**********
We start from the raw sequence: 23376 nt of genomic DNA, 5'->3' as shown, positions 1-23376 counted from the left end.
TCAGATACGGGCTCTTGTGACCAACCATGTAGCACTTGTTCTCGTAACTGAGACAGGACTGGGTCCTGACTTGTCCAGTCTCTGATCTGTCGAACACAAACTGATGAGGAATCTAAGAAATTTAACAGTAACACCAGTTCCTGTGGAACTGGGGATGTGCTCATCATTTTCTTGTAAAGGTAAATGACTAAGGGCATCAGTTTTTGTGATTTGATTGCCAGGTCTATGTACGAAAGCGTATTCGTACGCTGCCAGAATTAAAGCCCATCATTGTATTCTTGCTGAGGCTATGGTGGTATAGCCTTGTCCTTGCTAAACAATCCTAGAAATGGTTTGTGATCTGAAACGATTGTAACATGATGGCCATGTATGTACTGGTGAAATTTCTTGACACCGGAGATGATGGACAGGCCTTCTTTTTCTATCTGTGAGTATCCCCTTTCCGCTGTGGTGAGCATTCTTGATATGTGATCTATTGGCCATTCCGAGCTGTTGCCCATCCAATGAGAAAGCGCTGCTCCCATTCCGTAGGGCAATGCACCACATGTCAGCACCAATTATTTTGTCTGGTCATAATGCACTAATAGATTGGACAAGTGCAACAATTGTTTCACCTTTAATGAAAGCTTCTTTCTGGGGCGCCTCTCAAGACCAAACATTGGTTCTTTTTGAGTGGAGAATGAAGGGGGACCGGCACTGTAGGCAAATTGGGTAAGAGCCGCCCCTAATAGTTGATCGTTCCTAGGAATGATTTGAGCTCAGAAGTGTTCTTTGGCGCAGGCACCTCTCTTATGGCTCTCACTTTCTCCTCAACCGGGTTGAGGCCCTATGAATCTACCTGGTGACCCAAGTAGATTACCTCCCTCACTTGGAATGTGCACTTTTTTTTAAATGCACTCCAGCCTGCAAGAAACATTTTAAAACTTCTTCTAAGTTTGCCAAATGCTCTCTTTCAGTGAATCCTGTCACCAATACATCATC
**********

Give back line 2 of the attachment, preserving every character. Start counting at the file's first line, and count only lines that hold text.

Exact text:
TCAGATACGGGCTCTTGTGACCAACCATGTAGCACTTGTTCTCGTAACTGAGACAGGACTGGGTCCTGACTTGTCCAGTCTCTGATCTGTCGAACACAAACTGATGAGGAATCTAAGAAATTTAACAGTAACACCAGTTCCTGTGGAACTGGGGATGTGCTCATCATTTTCTTGTAAAGGTAAATGACTAAGGGCATCAGTTTTTGTGATTTGATTGCCAGGTCTATGTACGAAAGCGTATTCGTACGCTGCCAGAATTAAAGCCCATCATTGTATTCTTGCTGAGGCTATGGTGGTATAGCCTTGTCCTTGCTAAACAATCCTAGAAATGGTTTGTGATCTGAAACGATTGTAACATGATGGCCATGTATGTACTGGTGAAATTTCTTGACACCGGAGATGATGGACAGGCCTTCTTTTTCTATCTGTGAGTATCCCCTTTCCGCTGTGGTGAGCATTCTTGATATGTGATCTATTGGCCATTCCGAGCTGTTGCCCATCCAATGAGAAAGCGCTGCTCCCATTCCGTAGGGCAATGCACCACATGTCAGCACCAATTATTTTGTCTGGTCATAATGCACTAATAGATTGGACAAGTGCAACAATTGTTTCACCTTTAATGAAAGCTTCTTTCTGGGGCGCCTCTCAAGACCAAACATTGGTTCTTTTTGAGTGGAGAATGAAGGGGGACCGGCACTGTAGGCAAATTGGGTAAGAGCCGCCCCTAATAGTTGATCGTTCCTAGGAATGATTTGAGCTCAGAAGTGTTCTTTGGCGCAGGCACCTCTCTTATGGCTCTCACTTTCTCCTCAACCGGGTTGAGGCCCTATGAATCTACCTGGTGACCCAAGTAGATTACCTCCCTCACTTGGAATGTGCACTTTTTTTTAAATGCACTCCAGCCTGCAAGAAACATTTTAAAACTTCTTCTAAGTTTGCCAAATGCTCTCTTTCAGTGAATCCTGTCACCAATACATCATC